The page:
Coming Back to the Church, Part 2

How to Encourage Loved Ones to Come Back to the Church

Family praying around a dinner table

Last week, we talked about how to come back to the Church if you have been away. But there is another situation that can be just as painful for faithful Catholics: when our loved ones have fallen away from the Church. Perhaps you have a parent or sibling who abandoned their faith after a personal tragedy, or maybe you have a child who stopped going to church after making their Confirmation. Whatever the reason or circumstance, it is a source of sorrow when we are not in communion with our loved ones in the Eucharist and the Body of Christ.

Sometimes, we blame ourselves when those close to us are away from the Church, especially if they are our children. However, the decision ultimately belongs to them. Your role is to witness to a beautiful faith in the best way you can. They can choose to accept or reject the faith. Even if they reject it, you can keep witnessing to the truth of the Good News in your life. By God’s grace, that will eventually convert their hearts.

Here are some ways you can encourage your loved ones to come back to the Church:

1. Pray for them.

Praying for your loved ones is the single most important thing you can do to help them come back to the Church. You can take hope in the example of St. Monica—she prayed for the conversion of her son, Augustine, for years, and he went on to become a saint and doctor of the Church. You can pray novenas for your loved ones, make personal sacrifices, fast, or offer up other prayers. The important thing is that you pray consistently and with the confidence that God will hear your prayers and answer them according to his will.

2. Invite them to Mass.

Some people stay away from the Church for the simple reason that no one has invited them back. They might feel that no one has noticed that they left, or if they have noticed, that they don’t care. The next time you are on your way to Mass, invite your loved one. Let your invitation be free of any judgment or obligation. If they say no, offer a standing invitation that you renew from time to time.

3. Share books, articles, and movies with them.

If you have been trying to convince your loved one to come back to the Church for a long time, they might be so accustomed to your voice that they are no longer listening. Bring some new voices into the equation. Offer your loved one a spiritual book that has inspired you, an article you think will speak to them, or a movie or video related to the faith. Take care to use media that you are familiar with—you will want to share things that are of high quality and that will speak specifically to your loved one.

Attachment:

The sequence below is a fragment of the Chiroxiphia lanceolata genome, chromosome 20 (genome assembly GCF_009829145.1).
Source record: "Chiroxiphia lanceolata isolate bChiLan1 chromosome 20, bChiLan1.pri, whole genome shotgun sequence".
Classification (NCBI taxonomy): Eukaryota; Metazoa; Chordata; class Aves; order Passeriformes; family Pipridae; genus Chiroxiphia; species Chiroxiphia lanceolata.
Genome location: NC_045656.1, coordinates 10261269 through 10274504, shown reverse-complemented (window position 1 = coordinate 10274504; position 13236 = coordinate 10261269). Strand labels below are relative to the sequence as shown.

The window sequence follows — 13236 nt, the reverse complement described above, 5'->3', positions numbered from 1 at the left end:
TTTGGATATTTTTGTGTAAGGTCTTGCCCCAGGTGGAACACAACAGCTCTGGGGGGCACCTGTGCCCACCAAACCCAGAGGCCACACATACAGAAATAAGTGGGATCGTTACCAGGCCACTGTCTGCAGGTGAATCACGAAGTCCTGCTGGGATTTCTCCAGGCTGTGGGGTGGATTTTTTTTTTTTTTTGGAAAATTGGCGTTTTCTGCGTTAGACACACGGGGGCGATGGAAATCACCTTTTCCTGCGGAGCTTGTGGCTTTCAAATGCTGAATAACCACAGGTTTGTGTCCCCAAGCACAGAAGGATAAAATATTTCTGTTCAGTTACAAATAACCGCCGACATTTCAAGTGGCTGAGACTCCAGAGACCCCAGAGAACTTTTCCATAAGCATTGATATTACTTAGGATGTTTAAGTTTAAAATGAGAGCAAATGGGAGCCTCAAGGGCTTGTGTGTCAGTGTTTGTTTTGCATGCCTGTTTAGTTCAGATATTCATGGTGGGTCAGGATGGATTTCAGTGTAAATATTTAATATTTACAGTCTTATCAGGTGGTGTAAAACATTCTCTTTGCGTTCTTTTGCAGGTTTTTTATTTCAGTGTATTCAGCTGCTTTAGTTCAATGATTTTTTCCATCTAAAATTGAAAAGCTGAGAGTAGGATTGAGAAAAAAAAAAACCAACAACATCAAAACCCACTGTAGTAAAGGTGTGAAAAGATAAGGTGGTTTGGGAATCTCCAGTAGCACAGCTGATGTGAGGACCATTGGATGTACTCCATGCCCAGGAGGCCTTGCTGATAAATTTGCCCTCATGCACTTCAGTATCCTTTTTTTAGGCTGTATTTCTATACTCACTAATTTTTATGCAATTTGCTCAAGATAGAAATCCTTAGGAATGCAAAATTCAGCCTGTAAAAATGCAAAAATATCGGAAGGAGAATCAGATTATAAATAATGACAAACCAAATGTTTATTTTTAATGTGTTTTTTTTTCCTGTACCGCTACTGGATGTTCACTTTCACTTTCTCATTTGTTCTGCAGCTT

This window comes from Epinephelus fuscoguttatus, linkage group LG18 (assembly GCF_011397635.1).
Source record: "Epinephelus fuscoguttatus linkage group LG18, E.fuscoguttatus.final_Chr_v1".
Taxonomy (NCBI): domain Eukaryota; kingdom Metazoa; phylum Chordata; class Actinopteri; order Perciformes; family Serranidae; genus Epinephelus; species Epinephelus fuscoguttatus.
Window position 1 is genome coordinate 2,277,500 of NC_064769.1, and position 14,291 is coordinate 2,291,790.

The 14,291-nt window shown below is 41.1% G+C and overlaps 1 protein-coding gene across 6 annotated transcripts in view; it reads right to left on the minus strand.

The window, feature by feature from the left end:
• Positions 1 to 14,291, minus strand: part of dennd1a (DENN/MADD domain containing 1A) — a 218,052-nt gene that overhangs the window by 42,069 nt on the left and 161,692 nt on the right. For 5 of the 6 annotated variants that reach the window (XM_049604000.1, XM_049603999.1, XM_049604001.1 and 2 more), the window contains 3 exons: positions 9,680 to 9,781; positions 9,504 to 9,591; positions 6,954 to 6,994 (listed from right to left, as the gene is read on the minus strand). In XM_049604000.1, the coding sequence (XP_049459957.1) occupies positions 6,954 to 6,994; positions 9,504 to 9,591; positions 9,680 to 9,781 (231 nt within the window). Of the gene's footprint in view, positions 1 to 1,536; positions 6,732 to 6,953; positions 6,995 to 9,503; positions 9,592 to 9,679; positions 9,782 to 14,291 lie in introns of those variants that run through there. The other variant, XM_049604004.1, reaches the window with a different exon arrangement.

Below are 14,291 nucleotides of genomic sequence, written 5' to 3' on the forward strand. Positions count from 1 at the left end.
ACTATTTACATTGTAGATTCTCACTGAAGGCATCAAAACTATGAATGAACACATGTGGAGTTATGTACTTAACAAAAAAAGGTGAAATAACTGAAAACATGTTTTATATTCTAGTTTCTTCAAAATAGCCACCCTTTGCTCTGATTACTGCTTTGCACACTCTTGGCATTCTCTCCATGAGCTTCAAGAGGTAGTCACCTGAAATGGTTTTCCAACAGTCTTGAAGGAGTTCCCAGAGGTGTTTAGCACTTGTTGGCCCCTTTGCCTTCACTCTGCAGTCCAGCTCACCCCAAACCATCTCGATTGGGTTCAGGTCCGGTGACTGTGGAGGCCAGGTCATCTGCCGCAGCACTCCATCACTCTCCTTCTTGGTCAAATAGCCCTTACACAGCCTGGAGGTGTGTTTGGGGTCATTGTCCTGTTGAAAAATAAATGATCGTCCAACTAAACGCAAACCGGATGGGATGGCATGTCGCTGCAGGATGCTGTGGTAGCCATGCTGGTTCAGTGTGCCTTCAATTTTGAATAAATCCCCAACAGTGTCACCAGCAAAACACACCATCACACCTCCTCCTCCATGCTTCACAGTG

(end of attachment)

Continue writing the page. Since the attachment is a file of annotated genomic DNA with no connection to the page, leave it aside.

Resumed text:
4. Listen to them.

Listening to the concerns, complaints, and even anger of a person away from the Church can be challenging. But it is essential to understanding where they are coming from and how you can help them come back to the faith. When you start out, don’t try to change your loved one’s mind right away. Simply let them get their thoughts off their chest, and assure them that they have a listening ear in you. This will help you to work with your loved one with love and compassion. Your goal, after all, is to invite them lovingly back to the Body of Christ, not to win an argument.

5. Develop your own spiritual life.

When you are encouraging another person in their faith, it is important that you don’t neglect your own faith. You should always be nurturing your faith, no matter where you are in life. But this is especially important when you are trying to be an example to your loved one, and when you are depending heavily on prayer to convert their heart. Try reading Scripture and apologetics books to help you strengthen both your conviction and knowledge.

6. Be ready to answer their questions and walk with them on the journey.

When you commit to helping someone decide to come back to the faith, you should be committing to the whole process. If you are concerned about the state of their soul, then you should be ready to be a spiritual companion. This means reminding them to go to church, helping them learn how to return to the sacraments, answering any questions they have, and supporting them through all moments of struggle and doubt. In addition, you should continue to pray for them. Spiritual companionship for your loved ones might sound like a big task, and it is—but the rewards are bigger than you can imagine. It is your loved one’s soul that is at stake.

Bringing your loved ones back to the Church is a process that is a blessing to everyone involved. Even if you are not successful, and even if you feel like you are not getting through to them, persevere in prayer and trust that God’s plan will be fulfilled. In this month of July especially, join Pope Francis in praying for those distant from the Christian faith.


Coming Back to the Church, Part 2